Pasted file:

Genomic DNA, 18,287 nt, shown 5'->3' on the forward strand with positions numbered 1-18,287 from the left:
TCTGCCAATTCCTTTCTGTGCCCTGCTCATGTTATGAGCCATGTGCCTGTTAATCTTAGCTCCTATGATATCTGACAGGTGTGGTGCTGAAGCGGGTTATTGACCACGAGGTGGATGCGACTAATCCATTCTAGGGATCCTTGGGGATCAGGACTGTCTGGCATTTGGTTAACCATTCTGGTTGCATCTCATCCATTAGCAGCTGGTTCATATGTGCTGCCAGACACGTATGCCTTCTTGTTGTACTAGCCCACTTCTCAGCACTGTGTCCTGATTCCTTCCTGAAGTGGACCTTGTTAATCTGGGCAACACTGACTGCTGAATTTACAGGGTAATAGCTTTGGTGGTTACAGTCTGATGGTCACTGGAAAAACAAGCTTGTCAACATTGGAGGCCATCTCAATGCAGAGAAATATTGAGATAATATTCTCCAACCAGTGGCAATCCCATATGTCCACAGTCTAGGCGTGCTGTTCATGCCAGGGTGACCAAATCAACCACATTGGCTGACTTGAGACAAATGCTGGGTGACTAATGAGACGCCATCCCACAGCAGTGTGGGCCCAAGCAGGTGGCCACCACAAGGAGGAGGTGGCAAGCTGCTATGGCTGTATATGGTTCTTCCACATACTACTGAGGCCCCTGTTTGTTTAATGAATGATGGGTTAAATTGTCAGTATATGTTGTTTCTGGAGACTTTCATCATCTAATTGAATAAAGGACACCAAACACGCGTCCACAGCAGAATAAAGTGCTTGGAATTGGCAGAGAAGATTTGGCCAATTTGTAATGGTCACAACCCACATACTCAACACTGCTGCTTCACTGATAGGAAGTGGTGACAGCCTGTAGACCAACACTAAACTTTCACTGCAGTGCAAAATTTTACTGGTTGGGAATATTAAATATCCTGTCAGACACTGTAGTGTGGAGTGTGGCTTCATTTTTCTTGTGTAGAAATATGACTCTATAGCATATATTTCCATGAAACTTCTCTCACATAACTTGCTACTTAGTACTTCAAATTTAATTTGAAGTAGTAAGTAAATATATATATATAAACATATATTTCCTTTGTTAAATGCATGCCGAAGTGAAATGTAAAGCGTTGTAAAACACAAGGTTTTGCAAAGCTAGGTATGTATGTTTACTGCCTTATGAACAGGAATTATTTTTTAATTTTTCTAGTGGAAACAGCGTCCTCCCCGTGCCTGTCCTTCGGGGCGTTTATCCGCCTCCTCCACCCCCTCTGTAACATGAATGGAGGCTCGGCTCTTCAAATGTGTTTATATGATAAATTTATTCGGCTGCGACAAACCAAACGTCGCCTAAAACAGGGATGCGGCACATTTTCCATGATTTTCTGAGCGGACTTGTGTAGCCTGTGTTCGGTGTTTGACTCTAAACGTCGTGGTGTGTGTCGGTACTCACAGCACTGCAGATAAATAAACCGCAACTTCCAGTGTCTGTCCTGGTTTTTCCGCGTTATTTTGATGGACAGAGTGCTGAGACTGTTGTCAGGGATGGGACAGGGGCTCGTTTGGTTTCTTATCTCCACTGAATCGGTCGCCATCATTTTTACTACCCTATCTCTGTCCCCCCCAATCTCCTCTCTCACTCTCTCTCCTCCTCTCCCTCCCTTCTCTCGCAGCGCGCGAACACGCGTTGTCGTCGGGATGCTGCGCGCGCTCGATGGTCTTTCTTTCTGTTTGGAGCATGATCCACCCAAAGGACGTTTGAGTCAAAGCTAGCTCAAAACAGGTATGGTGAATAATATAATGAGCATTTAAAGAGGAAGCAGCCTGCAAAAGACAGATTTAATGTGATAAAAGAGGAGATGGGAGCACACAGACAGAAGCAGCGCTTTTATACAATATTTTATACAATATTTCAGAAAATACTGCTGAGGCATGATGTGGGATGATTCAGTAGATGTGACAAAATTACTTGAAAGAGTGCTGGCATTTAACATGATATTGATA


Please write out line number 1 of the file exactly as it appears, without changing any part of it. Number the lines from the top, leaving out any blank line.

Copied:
Genomic DNA, 18,287 nt, shown 5'->3' on the forward strand with positions numbered 1-18,287 from the left: